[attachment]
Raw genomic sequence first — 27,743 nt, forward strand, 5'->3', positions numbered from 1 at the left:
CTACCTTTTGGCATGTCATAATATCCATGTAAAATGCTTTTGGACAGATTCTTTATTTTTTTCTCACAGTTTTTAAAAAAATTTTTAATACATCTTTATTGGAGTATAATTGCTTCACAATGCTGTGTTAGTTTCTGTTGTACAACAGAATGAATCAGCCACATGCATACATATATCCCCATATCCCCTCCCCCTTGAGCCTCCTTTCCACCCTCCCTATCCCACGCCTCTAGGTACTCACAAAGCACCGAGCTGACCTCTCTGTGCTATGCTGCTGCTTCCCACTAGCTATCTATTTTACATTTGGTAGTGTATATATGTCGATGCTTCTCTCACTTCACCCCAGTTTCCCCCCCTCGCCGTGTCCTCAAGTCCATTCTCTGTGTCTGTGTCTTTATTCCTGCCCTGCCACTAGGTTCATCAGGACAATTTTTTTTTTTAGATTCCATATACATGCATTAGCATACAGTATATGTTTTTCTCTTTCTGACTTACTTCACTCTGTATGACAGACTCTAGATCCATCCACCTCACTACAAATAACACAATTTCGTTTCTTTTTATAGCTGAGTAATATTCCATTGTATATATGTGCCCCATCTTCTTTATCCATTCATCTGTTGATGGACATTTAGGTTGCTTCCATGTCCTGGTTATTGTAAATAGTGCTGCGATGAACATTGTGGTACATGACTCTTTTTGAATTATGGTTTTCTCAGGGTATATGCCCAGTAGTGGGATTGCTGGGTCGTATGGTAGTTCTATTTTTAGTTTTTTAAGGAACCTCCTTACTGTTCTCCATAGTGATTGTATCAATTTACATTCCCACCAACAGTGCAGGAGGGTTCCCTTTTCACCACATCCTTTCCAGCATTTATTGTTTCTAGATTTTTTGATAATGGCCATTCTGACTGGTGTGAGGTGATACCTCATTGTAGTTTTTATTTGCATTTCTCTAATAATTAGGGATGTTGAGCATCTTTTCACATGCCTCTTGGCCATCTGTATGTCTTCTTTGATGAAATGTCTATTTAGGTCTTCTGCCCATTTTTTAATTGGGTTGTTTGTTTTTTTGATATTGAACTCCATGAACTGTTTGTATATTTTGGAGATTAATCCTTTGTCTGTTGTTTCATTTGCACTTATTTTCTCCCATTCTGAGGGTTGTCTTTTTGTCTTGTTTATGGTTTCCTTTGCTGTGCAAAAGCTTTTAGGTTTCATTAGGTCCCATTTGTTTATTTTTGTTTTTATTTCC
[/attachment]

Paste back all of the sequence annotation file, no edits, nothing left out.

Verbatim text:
Raw genomic sequence first — 27,743 nt, forward strand, 5'->3', positions numbered from 1 at the left:
CTACCTTTTGGCATGTCATAATATCCATGTAAAATGCTTTTGGACAGATTCTTTATTTTTTTCTCACAGTTTTTAAAAAAATTTTTAATACATCTTTATTGGAGTATAATTGCTTCACAATGCTGTGTTAGTTTCTGTTGTACAACAGAATGAATCAGCCACATGCATACATATATCCCCATATCCCCTCCCCCTTGAGCCTCCTTTCCACCCTCCCTATCCCACGCCTCTAGGTACTCACAAAGCACCGAGCTGACCTCTCTGTGCTATGCTGCTGCTTCCCACTAGCTATCTATTTTACATTTGGTAGTGTATATATGTCGATGCTTCTCTCACTTCACCCCAGTTTCCCCCCCTCGCCGTGTCCTCAAGTCCATTCTCTGTGTCTGTGTCTTTATTCCTGCCCTGCCACTAGGTTCATCAGGACAATTTTTTTTTTTAGATTCCATATACATGCATTAGCATACAGTATATGTTTTTCTCTTTCTGACTTACTTCACTCTGTATGACAGACTCTAGATCCATCCACCTCACTACAAATAACACAATTTCGTTTCTTTTTATAGCTGAGTAATATTCCATTGTATATATGTGCCCCATCTTCTTTATCCATTCATCTGTTGATGGACATTTAGGTTGCTTCCATGTCCTGGTTATTGTAAATAGTGCTGCGATGAACATTGTGGTACATGACTCTTTTTGAATTATGGTTTTCTCAGGGTATATGCCCAGTAGTGGGATTGCTGGGTCGTATGGTAGTTCTATTTTTAGTTTTTTAAGGAACCTCCTTACTGTTCTCCATAGTGATTGTATCAATTTACATTCCCACCAACAGTGCAGGAGGGTTCCCTTTTCACCACATCCTTTCCAGCATTTATTGTTTCTAGATTTTTTGATAATGGCCATTCTGACTGGTGTGAGGTGATACCTCATTGTAGTTTTTATTTGCATTTCTCTAATAATTAGGGATGTTGAGCATCTTTTCACATGCCTCTTGGCCATCTGTATGTCTTCTTTGATGAAATGTCTATTTAGGTCTTCTGCCCATTTTTTAATTGGGTTGTTTGTTTTTTTGATATTGAACTCCATGAACTGTTTGTATATTTTGGAGATTAATCCTTTGTCTGTTGTTTCATTTGCACTTATTTTCTCCCATTCTGAGGGTTGTCTTTTTGTCTTGTTTATGGTTTCCTTTGCTGTGCAAAAGCTTTTAGGTTTCATTAGGTCCCATTTGTTTATTTTTGTTTTTATTTCC